Biotechnology is closely linked with globalization, and advances have influenced its diffusion and the corresponding social responses in mobility (of people, goods, and ideas), connectivity (through communications technologies), and economic interdependence (through global value chains and trading networks) (Narula 2003).

Much of the material on this debate has appeared mostly in the popular literature available on the Internet. The picture that emerges from a review of recent books on the subject is one of complex interactions between technological innovation and institutional change, interactions that defy deterministic interpretations. Advances in biotechnology continuously lead to adjustments in social institutions (defined here as the perceptions, practices, and rules that govern the relations and interactions between individuals and groups). In turn, social institutions influence the pace and direction of technological innovation. This article explores these interactions in fields such as environmental and safety regulation, ethics, socioeconomic considerations, intellectual property rights, international trade, and agriculture in developing countries.

Read on at http://www.bioone.org/bioone/?request=get-document&issn=0006-3568&volume=055&issue=03&page=02


New FDA Study Debunks A Favorite Activist Scare 'Tryptophan - Biotech Link'

- Alex Avery, aavery.at.rica.net

Some scientists at FDA CFSAN have authored a review article further debunking claims that tryptophan from biotech bacteria caused EMS.

http://scholar.google.com/url?sa=U&q=http://www.ncbi.nlm.nih.gov/entrez/query.fcgi%3Fcmd%3DRetrieve%26db%3DPubMed%26list_uids%3D16307217%26dopt%3DCitati on

A heretofore undisclosed crux of eosinophilia-myalgia syndrome: compromised histamine degradation

- Smith MJ and Garrett RH; Inflamm Res. 2005 Nov;54(11):435-50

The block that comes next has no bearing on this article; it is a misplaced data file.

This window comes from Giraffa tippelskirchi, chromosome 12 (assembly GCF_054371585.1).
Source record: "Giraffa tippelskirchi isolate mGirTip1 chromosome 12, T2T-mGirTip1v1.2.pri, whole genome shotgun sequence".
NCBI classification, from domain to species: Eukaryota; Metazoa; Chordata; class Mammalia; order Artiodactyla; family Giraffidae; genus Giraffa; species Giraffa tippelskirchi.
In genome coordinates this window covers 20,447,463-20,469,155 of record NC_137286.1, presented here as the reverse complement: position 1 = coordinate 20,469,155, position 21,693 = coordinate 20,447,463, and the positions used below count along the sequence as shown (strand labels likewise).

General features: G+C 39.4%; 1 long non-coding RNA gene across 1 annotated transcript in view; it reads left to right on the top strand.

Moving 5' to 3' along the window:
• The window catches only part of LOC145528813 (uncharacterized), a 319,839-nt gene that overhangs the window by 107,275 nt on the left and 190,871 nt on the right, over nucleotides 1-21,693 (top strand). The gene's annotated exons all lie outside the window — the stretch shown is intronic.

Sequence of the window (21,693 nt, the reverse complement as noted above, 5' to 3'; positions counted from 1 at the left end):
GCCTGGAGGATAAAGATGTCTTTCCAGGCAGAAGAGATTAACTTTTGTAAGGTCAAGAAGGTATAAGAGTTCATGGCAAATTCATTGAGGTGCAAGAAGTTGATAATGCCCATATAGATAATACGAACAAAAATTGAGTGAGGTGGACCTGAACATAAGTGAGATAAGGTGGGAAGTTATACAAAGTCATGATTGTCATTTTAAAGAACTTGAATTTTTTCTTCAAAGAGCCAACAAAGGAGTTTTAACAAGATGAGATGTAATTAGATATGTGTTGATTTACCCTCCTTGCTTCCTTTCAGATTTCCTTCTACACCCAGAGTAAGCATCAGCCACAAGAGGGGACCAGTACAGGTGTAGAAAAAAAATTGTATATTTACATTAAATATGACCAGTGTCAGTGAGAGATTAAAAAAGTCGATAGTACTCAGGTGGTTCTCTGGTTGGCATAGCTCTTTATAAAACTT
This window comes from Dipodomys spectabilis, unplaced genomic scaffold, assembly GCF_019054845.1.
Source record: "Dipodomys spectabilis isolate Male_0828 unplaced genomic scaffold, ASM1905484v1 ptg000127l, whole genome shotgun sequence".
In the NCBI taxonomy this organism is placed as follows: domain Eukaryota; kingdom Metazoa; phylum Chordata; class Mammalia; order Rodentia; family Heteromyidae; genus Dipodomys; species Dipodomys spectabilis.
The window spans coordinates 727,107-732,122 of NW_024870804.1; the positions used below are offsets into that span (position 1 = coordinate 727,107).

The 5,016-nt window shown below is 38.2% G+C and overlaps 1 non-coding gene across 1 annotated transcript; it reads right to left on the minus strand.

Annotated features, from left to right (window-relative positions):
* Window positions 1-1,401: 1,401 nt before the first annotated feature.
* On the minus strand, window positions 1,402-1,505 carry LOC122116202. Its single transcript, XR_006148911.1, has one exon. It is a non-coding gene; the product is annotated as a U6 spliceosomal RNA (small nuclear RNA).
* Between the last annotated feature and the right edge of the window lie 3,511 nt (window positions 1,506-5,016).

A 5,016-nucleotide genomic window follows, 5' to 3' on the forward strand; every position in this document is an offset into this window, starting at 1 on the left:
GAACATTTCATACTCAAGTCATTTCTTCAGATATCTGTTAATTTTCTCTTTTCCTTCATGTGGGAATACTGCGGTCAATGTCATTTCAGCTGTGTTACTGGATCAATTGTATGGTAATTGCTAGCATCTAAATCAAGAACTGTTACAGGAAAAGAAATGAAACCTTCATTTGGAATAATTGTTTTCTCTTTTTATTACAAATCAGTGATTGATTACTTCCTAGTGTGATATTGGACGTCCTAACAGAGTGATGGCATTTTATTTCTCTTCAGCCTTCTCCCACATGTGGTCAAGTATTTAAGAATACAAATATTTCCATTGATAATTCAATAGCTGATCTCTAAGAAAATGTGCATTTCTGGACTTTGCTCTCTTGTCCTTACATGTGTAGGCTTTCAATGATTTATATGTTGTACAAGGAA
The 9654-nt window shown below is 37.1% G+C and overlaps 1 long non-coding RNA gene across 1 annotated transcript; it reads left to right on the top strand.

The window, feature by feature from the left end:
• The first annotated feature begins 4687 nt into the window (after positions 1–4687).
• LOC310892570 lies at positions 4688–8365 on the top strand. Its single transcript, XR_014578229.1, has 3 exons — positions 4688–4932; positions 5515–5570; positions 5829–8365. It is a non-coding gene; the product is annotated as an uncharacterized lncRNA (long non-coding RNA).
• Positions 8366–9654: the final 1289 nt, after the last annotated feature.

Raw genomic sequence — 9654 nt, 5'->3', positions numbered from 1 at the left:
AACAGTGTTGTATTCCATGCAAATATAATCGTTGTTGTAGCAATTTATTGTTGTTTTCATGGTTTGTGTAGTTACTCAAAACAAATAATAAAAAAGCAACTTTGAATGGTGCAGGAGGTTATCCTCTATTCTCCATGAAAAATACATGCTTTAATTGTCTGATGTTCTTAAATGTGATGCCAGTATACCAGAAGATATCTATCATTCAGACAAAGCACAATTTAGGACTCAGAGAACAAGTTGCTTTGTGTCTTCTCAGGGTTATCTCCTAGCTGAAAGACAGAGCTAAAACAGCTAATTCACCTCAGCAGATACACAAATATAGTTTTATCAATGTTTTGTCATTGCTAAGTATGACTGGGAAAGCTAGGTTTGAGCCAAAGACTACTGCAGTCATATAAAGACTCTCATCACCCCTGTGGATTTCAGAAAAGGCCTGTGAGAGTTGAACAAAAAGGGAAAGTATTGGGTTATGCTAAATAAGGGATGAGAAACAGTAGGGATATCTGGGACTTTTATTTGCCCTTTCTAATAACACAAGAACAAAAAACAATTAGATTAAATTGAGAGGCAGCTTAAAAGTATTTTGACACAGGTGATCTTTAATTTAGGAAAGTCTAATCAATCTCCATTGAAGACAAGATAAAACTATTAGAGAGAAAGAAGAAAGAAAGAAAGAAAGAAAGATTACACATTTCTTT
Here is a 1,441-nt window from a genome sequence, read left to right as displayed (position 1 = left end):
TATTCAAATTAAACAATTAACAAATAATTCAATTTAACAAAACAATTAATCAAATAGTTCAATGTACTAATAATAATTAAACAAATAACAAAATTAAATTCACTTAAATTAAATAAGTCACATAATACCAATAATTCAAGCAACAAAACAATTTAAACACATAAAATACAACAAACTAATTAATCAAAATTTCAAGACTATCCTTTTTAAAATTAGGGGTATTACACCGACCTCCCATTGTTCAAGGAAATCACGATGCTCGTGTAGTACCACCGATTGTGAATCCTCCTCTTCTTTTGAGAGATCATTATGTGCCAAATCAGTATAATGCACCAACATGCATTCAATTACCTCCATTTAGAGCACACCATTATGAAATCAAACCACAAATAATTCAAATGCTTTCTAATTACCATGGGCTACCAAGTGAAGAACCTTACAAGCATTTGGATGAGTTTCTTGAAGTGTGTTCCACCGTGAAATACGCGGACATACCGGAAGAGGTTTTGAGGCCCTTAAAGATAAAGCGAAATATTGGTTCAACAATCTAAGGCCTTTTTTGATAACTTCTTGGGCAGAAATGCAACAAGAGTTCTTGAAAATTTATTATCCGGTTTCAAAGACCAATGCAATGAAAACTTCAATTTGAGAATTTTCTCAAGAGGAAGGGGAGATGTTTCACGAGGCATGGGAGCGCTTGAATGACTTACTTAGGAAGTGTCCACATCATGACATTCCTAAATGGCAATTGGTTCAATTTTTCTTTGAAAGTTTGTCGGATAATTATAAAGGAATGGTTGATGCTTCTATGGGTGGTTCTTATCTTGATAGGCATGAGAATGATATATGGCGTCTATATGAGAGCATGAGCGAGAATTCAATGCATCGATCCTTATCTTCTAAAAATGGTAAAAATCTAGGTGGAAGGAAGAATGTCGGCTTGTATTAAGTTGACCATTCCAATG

Division of Natural Products, Center for Food Safety and Applied Nutrition, Food and Drug Administration, College Park, Maryland 20740-3835, USA. mitchell.smith.at.cfsan.fda.gov

In contrast to early epidemiological evidence offering links between eosinophilia-myalgia syndrome (EMS) and microimpurities of L-tryptophan-containing dietary supplements (LTCDS), this account shows why reliance on a finite impurity from one manufacturer is both unnecessary and insufficient to explain the etiology of EMS. Excessive histamine activity has induced blood eosinophilia and myalgia (Greek: mys, muscle + algos, pain).

Termination of the multiple actions of histamine is dependent on particular amine oxidases and histamine-N-methyltransferase. Histamine metabolism is rapid when these degradative reactions are operative. The latent effects of incurred histamine can be potentiated and aggravating when these mechanisms are impaired. Overloads of tryptophan supplements cause - among other relevant side-effects - an increased formation of formate and indolyl metabolites, several of which inhibit the degradation of histamine. Moreover, (non-EMS) subjects with hypothalamic-pituitary- adrenal (HPA) axis dysregulation have also manifested greatly increased sensitivities to incurred tryptophan and histamine. A final common pathway for syndromes characterized by eosinophilia with myalgia is now evident.

Comments from John Cross